Sudan military council says it foils attempted military coup

Sudanese protesters march during a demonstration to commemorate the 40 days anniversary of the sit-in massacre in Khartoum North Sudan

Sudan military council says it foils attempted military coup

Sudanese protesters lit candles and released balloons in Khartoum as thousands rallied across the country to mourn dozens killed last month in a brutal raid on a protest camp, AFP correspondents reported.

Saturday's rallies - dubbed "Justice First" - came as the protest movement urged supporters to take to the streets.

Police and security forces have attempted to disperse demonstrators using tear gas and firing live ammunition in the air to disperse the protesters.

Sudan's ruling transitional military has foiled a "coup attempt" aimed at "blocking the deal" with opposition representatives. On Sunday, Gen. Abdel-Fattah Burhan, Sudan's top general, said the military council that assumed power after al-Bashir's overthrow would be dissolved with the implementation of the power-sharing deal.

The AU's Mohammed el-Hassan Labat made the announcement Friday.

Security forces used barbed wire to block a main road leading to the Defence Ministry compound, the site of the protest camp crushed by security forces in June, a Reuters witness said.

Hundreds rallied in Omdurman, the twin city of Khartoum.

Chanting "Blood for blood, we won't accept compensations", crowds of protesters marched in Khartoum's northern district of Bahari, a protest hotbed since demonstrations first erupted in December against the then regime of now ousted president Omar al-Bashir.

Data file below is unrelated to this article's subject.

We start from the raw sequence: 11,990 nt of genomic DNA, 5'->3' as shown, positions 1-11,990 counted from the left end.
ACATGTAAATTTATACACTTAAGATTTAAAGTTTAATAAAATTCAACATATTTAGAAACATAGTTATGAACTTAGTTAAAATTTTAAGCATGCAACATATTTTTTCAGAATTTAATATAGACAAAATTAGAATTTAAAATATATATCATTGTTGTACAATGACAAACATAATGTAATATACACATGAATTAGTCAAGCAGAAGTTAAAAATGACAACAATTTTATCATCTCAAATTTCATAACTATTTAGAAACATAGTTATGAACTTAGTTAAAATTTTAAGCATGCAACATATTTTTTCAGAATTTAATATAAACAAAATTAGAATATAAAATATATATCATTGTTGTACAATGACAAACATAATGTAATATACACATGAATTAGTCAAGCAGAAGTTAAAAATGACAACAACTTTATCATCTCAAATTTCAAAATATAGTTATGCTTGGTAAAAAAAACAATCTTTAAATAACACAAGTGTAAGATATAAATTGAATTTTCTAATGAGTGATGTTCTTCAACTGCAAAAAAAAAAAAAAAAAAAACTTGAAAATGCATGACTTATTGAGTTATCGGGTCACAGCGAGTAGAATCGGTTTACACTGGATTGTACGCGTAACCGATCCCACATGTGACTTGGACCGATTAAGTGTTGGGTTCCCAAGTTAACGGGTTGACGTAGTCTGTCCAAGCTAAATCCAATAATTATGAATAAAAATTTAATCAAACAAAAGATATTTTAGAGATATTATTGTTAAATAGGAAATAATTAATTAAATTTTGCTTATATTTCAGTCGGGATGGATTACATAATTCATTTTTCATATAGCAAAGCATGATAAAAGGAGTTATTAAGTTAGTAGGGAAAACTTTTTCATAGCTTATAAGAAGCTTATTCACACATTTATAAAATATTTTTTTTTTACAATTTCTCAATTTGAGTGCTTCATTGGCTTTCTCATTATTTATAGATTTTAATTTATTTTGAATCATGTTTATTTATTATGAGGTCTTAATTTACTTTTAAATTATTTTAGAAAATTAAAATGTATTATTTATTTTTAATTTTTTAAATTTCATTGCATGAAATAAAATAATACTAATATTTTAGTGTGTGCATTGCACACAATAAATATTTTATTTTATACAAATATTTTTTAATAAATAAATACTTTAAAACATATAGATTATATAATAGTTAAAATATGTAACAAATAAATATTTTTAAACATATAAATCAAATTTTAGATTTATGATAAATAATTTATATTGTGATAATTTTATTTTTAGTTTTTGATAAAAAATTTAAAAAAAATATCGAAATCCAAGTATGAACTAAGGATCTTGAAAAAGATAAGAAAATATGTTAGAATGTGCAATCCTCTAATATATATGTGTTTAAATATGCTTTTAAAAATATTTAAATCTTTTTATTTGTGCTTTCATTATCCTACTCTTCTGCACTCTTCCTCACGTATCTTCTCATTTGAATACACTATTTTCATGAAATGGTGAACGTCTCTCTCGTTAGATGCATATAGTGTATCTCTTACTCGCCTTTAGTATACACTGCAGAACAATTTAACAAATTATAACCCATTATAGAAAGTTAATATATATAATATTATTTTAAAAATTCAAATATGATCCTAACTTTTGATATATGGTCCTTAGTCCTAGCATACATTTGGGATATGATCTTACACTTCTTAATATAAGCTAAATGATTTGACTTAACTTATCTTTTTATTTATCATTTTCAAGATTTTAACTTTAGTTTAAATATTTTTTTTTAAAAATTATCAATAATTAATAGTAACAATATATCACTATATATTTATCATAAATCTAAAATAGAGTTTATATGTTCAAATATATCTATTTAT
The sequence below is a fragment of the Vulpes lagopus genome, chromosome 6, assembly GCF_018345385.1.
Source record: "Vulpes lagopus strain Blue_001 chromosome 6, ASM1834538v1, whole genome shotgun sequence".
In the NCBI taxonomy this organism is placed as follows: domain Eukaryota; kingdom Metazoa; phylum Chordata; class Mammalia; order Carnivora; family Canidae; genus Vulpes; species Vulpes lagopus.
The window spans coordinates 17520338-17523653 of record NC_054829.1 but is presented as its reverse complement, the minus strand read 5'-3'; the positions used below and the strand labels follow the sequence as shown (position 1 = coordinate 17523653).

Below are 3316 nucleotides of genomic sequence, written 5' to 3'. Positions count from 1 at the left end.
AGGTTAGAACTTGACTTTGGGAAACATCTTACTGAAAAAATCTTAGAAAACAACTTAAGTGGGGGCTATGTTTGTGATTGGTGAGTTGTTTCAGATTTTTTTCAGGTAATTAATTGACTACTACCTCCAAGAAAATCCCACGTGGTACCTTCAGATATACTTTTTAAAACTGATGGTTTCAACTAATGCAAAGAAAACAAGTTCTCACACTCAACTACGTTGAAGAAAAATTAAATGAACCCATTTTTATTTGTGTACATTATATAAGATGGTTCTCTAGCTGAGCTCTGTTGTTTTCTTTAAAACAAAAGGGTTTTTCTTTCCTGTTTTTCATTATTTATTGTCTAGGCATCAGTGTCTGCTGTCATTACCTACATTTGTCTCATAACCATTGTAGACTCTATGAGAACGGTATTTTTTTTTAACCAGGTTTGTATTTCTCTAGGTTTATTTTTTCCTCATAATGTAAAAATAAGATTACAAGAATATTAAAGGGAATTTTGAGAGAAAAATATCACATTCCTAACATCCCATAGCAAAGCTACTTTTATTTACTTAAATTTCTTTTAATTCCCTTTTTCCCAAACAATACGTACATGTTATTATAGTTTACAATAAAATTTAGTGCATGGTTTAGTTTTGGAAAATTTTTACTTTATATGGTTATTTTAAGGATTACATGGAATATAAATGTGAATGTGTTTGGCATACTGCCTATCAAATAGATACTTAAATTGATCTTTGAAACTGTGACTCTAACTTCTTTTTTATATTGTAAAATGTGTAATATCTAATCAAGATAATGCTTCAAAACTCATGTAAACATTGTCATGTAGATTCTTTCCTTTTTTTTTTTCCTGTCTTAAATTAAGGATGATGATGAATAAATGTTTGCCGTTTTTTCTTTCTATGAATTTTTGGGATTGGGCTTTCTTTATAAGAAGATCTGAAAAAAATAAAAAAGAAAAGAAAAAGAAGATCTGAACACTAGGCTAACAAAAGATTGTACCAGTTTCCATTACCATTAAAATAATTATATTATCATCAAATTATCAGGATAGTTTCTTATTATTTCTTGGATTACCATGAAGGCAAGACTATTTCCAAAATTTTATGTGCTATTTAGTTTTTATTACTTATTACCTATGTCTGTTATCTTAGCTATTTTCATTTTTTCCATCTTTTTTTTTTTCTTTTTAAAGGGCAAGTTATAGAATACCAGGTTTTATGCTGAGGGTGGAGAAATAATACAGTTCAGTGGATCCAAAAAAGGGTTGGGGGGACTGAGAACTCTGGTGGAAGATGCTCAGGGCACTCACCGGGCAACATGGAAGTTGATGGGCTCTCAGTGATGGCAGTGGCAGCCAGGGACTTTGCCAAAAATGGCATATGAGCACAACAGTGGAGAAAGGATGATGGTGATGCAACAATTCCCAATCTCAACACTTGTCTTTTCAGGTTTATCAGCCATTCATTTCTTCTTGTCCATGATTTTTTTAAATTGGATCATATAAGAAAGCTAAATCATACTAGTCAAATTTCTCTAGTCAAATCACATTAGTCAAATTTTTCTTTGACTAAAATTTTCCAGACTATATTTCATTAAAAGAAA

The agreement stipulates that the new governing body will be presided over by a military nominee for the first 21 months, and the last 18 months by a civilian. An 11th seat is to go to a civilian chosen by both sides.

The deal includes a joint Sovereign Council, set to rule for a little over three years while elections are organised, along with a constitutional declaration, according to a copy of the deal obtained by The Associated Press.

Late on Saturday, the Sudanese Communist party, which is part of the protest movement, said it rejected the power-sharing agreement because it does not include an worldwide investigation into the crackdown and it keeps paramilitary forces in existence.

Thousands of Sudanese protesters have poured onto the streets of Khartoum and other cities to mark the 40th day since the deadly dispersal of a sit-in outside the army headquarters that killed more than 100 people.

They also agreed to delay the establishment of a legislative council until the sovereignty council and the civilian government are established.

Ibrahim said that the armed forces, rapid support forces, security, intelligence, and police will remain keen on the security and stability of the country and secure the gains and achieve the highest national goals and access to power through the ballot box, according to the Sudanese News Agency.

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